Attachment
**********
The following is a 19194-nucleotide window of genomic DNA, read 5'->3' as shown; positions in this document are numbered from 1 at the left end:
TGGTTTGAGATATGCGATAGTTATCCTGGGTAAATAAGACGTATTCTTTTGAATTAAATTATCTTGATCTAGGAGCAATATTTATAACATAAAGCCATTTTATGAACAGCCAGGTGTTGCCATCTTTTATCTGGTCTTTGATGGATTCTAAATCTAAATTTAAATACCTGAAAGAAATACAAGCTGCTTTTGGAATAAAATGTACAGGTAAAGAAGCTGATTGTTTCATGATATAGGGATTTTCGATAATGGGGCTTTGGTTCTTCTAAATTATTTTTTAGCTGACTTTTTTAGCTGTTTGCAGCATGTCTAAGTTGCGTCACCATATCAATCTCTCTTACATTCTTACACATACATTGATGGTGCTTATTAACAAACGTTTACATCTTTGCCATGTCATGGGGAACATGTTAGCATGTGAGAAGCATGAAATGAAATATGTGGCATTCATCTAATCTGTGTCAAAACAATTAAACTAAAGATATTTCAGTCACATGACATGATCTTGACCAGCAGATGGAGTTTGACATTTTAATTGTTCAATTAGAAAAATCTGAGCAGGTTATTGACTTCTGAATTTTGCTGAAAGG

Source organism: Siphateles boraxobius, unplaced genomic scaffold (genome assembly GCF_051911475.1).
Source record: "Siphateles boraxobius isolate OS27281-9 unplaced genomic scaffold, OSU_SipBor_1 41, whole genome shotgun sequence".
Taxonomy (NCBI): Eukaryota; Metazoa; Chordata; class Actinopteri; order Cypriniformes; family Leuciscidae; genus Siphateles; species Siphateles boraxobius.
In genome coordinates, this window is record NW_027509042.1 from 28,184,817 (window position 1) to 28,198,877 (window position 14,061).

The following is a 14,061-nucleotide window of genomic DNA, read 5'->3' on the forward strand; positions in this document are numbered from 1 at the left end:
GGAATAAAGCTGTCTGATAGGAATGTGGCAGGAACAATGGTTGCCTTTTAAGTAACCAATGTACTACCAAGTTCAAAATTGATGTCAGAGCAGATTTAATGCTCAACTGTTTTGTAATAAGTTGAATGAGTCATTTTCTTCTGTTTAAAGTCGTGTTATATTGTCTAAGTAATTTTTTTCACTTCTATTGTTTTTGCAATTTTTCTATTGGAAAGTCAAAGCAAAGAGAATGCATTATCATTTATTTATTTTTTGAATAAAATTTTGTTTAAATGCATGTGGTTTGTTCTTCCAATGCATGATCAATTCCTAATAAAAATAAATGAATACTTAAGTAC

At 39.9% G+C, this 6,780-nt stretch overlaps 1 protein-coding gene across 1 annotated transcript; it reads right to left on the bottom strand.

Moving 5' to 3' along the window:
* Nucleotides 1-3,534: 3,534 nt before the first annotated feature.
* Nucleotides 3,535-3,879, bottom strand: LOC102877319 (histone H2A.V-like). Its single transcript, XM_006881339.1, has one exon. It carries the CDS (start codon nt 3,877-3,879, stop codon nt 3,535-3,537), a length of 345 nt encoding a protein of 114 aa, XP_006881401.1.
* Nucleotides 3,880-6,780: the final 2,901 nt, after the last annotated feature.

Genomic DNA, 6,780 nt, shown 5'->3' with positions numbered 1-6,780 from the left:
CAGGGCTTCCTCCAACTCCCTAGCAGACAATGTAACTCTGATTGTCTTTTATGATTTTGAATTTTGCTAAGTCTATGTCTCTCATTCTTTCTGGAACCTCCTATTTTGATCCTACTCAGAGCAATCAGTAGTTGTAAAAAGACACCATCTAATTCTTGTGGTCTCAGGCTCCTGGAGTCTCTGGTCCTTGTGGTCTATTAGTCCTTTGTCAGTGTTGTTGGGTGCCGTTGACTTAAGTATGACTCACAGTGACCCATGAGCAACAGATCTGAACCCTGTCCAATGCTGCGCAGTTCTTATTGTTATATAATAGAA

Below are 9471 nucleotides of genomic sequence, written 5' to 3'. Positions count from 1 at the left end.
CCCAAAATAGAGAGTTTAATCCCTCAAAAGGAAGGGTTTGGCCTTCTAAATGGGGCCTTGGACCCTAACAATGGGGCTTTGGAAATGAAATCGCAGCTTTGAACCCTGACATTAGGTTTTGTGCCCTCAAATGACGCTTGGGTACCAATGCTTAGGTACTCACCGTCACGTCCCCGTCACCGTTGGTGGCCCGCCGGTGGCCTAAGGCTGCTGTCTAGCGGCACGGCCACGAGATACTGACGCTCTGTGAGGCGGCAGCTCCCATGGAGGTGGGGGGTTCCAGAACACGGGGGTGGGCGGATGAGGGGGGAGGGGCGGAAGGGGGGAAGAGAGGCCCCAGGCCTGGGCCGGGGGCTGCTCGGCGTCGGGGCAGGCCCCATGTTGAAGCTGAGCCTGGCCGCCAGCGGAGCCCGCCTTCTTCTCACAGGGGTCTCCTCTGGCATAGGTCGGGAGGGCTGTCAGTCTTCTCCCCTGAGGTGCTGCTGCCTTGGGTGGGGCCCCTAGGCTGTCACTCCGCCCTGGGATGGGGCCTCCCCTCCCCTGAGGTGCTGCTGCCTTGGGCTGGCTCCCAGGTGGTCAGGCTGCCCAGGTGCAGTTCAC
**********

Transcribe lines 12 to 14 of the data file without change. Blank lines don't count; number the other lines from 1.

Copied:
* Nucleotides 3,535-3,879, bottom strand: LOC102877319 (histone H2A.V-like). Its single transcript, XM_006881339.1, has one exon. It carries the CDS (start codon nt 3,877-3,879, stop codon nt 3,535-3,537), a length of 345 nt encoding a protein of 114 aa, XP_006881401.1.
* Nucleotides 3,880-6,780: the final 2,901 nt, after the last annotated feature.

Genomic DNA, 6,780 nt, shown 5'->3' with positions numbered 1-6,780 from the left: